You know, I am constantly amazed by the number of consultants / service providers out in the wild who don’t seem to understand the concept of servicing the customer – and providing value with that service.


Perfect example – we acquired a new client a few months ago, and basically kept their archaic network functioning while we were planning to upgrade to SBS2003.  Just how archaic was this LAN?  A mix of Win95 & Win98 PCs (newest hardware was a Gateway w/ a Celeron 600) – and there were multiple Pentium 100’s still in use).  They had a Novell server (NetWare 3.12) – but apparently no one really knew how it should be used – their accounting data was on the server, but otherwise it was a P2P setup, with each user storing their files on their local HD (and sharing their entire C: drive!) . . . We took about 3 days to do the install, which consisted of installing SBS2k3 Premium (incl. ISA & SQL) on the new server, standard configuration (creating accounts, configuring backup, configuring monitoring, etc.), extended configuration (creating required security groups & additional shares, customizing logon scripts (to map drives based on security group membership), and configuring Group Policies (deploying Office 2003 Pro & Firewall Client via GPOs, configuring folder redirection, etc.) installing & configuring A/V (Trend C/S/M for SMB), and migrating each user’s data & profile from their old PC to the new server / PC (and considering this is a mechanical engineering firm (AutoCAD), there was A LOT of data to transfer :^).  


3 days – done.  Now, this client was using a severely archaic accounting system (DOS-based from 1986 – I shit you not!  I’ve got a stack of 5.25” floppies complete with copyright dates to prove it).  But they did previously use someone who extended the functionality by using extensively customized Excel spreadsheets that provided custom reports (e.g. job costing, etc.).  So, the client decides to upgrade the accounting app to the most recent version (only because the old app would not run on XP).  They enlist the services of a partner who specializes in that accounting app to assist with their migration.  As of this morning, the migration is not yet completed, and the customer is – well, let’s just say that they’re not very pleased with the accounting partner.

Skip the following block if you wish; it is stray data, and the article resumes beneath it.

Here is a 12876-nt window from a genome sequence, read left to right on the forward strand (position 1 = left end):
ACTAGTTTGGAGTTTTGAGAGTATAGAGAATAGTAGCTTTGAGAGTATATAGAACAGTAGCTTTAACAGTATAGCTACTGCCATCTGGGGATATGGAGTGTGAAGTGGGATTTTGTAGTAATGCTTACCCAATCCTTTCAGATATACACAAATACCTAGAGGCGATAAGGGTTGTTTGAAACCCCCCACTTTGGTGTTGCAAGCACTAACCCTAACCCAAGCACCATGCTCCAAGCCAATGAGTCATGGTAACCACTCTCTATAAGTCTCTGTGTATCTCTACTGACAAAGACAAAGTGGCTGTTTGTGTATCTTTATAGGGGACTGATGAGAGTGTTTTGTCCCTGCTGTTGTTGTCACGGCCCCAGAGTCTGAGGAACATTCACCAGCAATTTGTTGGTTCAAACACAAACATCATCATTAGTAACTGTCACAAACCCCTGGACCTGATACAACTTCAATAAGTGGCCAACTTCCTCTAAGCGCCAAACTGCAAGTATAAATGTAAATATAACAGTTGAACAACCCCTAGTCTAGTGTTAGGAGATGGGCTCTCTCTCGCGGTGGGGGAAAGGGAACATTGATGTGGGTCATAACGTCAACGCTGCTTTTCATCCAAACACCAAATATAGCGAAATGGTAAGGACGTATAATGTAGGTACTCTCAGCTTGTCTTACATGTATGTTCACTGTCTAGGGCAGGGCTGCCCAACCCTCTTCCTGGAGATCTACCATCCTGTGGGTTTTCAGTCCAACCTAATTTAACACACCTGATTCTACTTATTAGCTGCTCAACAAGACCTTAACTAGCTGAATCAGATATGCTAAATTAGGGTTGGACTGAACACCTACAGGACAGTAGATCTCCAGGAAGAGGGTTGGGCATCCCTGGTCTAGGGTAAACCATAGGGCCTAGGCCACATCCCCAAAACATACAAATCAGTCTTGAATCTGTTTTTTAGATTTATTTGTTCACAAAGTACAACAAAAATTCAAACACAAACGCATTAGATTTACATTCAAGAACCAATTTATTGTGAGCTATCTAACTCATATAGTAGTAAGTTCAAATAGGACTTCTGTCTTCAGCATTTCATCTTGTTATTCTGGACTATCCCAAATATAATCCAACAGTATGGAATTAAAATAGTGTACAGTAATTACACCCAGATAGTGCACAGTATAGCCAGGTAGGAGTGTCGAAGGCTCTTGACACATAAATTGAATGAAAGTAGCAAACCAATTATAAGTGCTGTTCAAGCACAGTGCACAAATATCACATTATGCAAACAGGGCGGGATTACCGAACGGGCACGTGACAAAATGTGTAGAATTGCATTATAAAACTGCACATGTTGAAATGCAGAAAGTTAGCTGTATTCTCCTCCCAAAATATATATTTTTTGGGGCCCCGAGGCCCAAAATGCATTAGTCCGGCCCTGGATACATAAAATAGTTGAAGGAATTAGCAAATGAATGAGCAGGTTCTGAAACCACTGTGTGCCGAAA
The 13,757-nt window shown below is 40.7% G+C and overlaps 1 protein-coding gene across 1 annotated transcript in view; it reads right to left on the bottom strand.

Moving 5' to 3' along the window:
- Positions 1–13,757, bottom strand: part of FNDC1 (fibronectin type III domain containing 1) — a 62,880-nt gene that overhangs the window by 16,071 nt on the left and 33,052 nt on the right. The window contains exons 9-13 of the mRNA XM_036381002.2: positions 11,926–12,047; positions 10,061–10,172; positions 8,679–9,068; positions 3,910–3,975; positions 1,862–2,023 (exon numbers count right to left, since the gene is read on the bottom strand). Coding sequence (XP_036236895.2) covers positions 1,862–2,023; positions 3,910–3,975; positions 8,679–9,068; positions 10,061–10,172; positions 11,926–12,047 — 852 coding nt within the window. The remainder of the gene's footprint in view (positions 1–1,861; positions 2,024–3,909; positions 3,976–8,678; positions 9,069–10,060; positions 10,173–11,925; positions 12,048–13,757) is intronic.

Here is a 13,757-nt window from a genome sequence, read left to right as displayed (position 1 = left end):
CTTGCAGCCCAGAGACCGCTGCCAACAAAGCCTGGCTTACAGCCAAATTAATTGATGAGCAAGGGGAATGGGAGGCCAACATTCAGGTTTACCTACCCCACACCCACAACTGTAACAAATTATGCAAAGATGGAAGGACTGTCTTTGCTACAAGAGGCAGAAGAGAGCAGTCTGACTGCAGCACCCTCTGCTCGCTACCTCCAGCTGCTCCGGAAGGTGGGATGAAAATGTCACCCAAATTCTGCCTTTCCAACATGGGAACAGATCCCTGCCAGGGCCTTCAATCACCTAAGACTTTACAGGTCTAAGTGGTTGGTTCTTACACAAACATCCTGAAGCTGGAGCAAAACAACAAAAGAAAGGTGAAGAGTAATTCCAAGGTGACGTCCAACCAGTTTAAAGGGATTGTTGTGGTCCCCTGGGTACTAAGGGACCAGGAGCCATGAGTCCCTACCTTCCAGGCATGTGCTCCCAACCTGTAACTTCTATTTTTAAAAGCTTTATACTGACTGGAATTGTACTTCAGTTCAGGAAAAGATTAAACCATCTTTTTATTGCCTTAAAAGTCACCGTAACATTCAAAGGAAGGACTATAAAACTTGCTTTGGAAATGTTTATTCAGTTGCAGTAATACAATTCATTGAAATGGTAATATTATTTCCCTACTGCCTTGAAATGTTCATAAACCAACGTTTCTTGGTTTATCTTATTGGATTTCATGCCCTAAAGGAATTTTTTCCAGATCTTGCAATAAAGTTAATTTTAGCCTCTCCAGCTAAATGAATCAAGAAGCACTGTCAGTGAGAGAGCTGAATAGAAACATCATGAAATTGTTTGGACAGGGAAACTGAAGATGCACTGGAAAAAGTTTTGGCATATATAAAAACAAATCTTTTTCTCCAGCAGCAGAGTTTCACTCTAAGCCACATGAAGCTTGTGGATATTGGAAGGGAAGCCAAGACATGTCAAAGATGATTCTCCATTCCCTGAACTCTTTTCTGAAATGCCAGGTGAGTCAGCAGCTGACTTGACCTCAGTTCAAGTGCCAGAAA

Why?  Well – the majority of it can be boiled down to a lack of communication.  The vendor did not do a full analysis of the client’s customized spreadsheets (that they use on a daily basis to run the business) – therefore, when they started the conversion, only then did they realize the extent of the customizations they have.  Second – for any of you that are familiar with accounting – you can imagine the complexity of moving accounting tasks from one system to another – you basically have a cut-off date where you stop entering data into the old, that data is moved to the new, and you start using the new.  The vendor provided only a matter of hours notice to the customer on when the cut off was happening (we’re going live tomorrow morning) – and in the aftermath,